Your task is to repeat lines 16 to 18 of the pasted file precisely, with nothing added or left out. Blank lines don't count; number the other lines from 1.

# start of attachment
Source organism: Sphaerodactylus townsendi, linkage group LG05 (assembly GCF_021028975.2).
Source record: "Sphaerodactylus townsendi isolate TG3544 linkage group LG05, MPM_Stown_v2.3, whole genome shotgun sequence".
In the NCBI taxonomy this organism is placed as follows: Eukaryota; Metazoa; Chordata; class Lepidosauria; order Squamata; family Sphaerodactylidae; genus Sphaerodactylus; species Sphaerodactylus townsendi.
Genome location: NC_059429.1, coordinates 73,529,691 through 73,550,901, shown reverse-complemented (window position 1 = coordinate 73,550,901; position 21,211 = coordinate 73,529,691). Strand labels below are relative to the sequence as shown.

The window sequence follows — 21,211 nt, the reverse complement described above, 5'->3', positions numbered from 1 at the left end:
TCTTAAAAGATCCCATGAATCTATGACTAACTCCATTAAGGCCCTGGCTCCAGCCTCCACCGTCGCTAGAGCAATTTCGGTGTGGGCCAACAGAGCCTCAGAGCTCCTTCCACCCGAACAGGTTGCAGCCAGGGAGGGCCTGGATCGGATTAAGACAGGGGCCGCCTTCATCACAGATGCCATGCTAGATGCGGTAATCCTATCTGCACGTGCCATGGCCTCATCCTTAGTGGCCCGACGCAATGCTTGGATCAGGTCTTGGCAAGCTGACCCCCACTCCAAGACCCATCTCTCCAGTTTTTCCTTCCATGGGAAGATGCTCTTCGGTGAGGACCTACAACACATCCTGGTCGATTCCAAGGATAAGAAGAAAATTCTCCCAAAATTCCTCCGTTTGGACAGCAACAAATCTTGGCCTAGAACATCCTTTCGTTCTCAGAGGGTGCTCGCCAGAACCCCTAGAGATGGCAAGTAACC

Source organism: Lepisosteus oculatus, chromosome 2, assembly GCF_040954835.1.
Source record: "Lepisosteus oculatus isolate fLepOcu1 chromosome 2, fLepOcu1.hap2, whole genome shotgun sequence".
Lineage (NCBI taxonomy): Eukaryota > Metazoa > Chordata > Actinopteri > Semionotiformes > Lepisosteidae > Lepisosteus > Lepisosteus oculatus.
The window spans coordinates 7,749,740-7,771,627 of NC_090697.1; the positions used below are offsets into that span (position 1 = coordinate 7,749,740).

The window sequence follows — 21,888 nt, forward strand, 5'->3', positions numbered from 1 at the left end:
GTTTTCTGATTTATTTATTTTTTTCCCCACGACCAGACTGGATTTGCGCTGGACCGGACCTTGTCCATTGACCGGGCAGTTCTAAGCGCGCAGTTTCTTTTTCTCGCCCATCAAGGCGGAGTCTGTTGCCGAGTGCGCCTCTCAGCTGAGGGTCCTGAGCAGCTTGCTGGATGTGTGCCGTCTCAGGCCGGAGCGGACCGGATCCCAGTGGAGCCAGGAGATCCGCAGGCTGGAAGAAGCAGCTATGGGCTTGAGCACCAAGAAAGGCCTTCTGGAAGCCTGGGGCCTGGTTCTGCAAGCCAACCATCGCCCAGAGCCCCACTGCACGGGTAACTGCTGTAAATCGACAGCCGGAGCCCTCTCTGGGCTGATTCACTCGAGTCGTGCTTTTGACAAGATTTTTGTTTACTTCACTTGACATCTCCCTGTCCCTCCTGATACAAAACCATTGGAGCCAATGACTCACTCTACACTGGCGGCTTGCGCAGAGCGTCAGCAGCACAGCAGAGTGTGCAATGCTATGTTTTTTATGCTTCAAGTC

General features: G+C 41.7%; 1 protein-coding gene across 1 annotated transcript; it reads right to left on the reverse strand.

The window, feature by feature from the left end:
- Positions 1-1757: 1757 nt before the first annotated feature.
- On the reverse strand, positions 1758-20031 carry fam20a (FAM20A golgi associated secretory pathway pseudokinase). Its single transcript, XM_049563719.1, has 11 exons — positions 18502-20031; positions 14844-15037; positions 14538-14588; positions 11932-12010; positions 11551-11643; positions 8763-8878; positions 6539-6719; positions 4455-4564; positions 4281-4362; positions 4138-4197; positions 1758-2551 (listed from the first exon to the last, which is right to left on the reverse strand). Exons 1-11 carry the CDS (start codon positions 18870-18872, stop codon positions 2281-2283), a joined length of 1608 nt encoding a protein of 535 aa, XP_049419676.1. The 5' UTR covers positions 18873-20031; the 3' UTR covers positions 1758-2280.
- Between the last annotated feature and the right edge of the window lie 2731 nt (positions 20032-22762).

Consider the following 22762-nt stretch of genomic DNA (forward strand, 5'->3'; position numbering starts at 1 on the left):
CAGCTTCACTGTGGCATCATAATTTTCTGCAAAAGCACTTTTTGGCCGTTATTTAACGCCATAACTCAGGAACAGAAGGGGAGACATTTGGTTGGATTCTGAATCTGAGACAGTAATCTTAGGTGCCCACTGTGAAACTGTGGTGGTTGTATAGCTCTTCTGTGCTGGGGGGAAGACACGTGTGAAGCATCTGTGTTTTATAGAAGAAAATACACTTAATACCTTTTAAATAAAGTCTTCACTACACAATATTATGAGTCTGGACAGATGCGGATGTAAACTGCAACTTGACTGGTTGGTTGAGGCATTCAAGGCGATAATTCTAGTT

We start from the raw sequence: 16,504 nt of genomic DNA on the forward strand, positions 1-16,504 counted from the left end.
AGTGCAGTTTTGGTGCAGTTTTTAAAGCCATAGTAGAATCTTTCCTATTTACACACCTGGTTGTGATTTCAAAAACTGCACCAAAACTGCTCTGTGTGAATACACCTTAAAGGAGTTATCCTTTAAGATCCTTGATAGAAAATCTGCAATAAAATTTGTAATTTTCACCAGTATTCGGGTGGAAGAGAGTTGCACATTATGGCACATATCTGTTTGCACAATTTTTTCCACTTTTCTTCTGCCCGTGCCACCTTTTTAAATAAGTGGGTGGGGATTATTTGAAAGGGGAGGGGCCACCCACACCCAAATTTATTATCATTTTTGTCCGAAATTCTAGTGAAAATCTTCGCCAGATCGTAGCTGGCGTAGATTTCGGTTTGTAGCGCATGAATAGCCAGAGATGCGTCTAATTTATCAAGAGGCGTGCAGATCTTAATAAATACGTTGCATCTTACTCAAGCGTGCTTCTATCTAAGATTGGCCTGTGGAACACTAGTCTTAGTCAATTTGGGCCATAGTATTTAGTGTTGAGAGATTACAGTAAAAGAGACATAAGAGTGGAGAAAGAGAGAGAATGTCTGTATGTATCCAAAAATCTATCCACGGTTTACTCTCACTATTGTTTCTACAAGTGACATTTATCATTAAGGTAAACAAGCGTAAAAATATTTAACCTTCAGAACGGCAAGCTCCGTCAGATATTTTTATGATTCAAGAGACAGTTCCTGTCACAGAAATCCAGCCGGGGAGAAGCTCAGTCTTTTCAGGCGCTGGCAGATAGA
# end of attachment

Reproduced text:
- On the reverse strand, positions 1758-20031 carry fam20a (FAM20A golgi associated secretory pathway pseudokinase). Its single transcript, XM_049563719.1, has 11 exons — positions 18502-20031; positions 14844-15037; positions 14538-14588; positions 11932-12010; positions 11551-11643; positions 8763-8878; positions 6539-6719; positions 4455-4564; positions 4281-4362; positions 4138-4197; positions 1758-2551 (listed from the first exon to the last, which is right to left on the reverse strand). Exons 1-11 carry the CDS (start codon positions 18870-18872, stop codon positions 2281-2283), a joined length of 1608 nt encoding a protein of 535 aa, XP_049419676.1. The 5' UTR covers positions 18873-20031; the 3' UTR covers positions 1758-2280.
- Between the last annotated feature and the right edge of the window lie 2731 nt (positions 20032-22762).

Consider the following 22762-nt stretch of genomic DNA (forward strand, 5'->3'; position numbering starts at 1 on the left):